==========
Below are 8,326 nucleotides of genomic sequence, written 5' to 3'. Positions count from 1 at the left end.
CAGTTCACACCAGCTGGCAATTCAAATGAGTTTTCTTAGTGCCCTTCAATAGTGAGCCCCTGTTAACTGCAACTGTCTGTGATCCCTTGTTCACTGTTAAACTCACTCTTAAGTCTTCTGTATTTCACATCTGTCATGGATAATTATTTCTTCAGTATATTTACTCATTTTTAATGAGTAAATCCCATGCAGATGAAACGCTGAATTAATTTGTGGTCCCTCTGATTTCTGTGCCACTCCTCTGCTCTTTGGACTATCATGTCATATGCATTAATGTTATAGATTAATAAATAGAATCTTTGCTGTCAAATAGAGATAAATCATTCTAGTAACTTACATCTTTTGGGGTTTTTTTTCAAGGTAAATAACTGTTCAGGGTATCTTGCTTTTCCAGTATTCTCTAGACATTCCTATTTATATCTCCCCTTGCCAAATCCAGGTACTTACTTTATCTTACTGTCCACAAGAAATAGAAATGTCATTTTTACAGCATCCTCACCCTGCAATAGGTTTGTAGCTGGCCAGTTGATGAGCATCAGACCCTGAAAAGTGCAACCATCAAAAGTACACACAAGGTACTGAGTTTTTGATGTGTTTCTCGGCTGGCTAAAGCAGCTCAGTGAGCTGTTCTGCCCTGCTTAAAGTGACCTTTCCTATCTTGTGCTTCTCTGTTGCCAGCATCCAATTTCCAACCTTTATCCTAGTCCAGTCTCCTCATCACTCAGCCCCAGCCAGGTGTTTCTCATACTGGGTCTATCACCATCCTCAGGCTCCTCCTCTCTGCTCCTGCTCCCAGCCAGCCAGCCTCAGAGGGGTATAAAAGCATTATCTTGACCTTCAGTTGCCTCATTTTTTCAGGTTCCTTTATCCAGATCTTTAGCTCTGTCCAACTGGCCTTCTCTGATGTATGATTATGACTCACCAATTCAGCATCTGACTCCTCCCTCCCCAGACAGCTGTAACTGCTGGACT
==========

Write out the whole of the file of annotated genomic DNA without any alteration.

Below are 8,326 nucleotides of genomic sequence, written 5' to 3'. Positions count from 1 at the left end.
CAGTTCACACCAGCTGGCAATTCAAATGAGTTTTCTTAGTGCCCTTCAATAGTGAGCCCCTGTTAACTGCAACTGTCTGTGATCCCTTGTTCACTGTTAAACTCACTCTTAAGTCTTCTGTATTTCACATCTGTCATGGATAATTATTTCTTCAGTATATTTACTCATTTTTAATGAGTAAATCCCATGCAGATGAAACGCTGAATTAATTTGTGGTCCCTCTGATTTCTGTGCCACTCCTCTGCTCTTTGGACTATCATGTCATATGCATTAATGTTATAGATTAATAAATAGAATCTTTGCTGTCAAATAGAGATAAATCATTCTAGTAACTTACATCTTTTGGGGTTTTTTTTCAAGGTAAATAACTGTTCAGGGTATCTTGCTTTTCCAGTATTCTCTAGACATTCCTATTTATATCTCCCCTTGCCAAATCCAGGTACTTACTTTATCTTACTGTCCACAAGAAATAGAAATGTCATTTTTACAGCATCCTCACCCTGCAATAGGTTTGTAGCTGGCCAGTTGATGAGCATCAGACCCTGAAAAGTGCAACCATCAAAAGTACACACAAGGTACTGAGTTTTTGATGTGTTTCTCGGCTGGCTAAAGCAGCTCAGTGAGCTGTTCTGCCCTGCTTAAAGTGACCTTTCCTATCTTGTGCTTCTCTGTTGCCAGCATCCAATTTCCAACCTTTATCCTAGTCCAGTCTCCTCATCACTCAGCCCCAGCCAGGTGTTTCTCATACTGGGTCTATCACCATCCTCAGGCTCCTCCTCTCTGCTCCTGCTCCCAGCCAGCCAGCCTCAGAGGGGTATAAAAGCATTATCTTGACCTTCAGTTGCCTCATTTTTTCAGGTTCCTTTATCCAGATCTTTAGCTCTGTCCAACTGGCCTTCTCTGATGTATGATTATGACTCACCAATTCAGCATCTGACTCCTCCCTCCCCAGACAGCTGTAACTGCTGGACT